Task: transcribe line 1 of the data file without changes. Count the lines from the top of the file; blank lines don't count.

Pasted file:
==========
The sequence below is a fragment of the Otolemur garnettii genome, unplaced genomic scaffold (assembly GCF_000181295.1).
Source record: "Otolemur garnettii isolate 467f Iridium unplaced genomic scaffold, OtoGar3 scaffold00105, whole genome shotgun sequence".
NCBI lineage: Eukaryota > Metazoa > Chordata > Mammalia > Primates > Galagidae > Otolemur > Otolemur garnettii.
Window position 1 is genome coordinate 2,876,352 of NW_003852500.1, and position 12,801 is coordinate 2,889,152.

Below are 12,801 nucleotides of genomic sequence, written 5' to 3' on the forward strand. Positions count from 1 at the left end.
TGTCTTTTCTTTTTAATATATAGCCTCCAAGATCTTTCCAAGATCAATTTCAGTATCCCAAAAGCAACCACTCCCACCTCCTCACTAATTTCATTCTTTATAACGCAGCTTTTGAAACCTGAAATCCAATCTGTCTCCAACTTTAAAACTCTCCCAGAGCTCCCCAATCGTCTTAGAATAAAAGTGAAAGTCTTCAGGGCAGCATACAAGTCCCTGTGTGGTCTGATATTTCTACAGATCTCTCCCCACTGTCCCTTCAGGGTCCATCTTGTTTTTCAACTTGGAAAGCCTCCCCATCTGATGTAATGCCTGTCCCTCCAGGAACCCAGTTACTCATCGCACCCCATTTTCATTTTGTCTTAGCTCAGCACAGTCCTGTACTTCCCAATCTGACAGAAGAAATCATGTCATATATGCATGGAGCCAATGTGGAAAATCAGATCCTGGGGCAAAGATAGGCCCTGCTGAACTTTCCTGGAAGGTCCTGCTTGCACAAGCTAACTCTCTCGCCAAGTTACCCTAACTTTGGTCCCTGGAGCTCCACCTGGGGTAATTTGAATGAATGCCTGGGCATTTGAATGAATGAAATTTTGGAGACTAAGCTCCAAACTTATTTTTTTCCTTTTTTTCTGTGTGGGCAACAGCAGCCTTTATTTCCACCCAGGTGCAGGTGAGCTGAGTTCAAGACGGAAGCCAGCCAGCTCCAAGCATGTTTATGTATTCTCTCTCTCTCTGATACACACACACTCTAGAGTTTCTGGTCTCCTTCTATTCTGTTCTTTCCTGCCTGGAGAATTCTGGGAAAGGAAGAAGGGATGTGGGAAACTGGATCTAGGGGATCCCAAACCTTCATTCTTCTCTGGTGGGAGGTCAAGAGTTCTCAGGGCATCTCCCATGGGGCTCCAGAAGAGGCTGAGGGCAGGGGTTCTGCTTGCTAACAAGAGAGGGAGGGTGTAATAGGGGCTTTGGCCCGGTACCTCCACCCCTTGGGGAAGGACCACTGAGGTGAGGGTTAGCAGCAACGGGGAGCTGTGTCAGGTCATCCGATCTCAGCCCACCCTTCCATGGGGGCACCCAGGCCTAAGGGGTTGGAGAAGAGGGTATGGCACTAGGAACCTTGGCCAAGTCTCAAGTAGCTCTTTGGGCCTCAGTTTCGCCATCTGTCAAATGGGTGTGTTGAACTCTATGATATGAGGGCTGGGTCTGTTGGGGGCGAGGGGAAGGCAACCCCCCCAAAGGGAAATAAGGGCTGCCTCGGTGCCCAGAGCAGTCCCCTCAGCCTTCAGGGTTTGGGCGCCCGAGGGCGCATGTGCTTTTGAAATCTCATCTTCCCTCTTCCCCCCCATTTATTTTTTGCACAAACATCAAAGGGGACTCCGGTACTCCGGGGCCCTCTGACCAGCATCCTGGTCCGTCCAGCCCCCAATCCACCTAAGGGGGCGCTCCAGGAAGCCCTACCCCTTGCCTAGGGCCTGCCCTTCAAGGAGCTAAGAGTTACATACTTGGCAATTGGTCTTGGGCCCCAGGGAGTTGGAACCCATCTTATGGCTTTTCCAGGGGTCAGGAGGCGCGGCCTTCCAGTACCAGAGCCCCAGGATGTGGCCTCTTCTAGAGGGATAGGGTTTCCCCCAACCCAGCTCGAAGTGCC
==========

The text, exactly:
The sequence below is a fragment of the Otolemur garnettii genome, unplaced genomic scaffold (assembly GCF_000181295.1).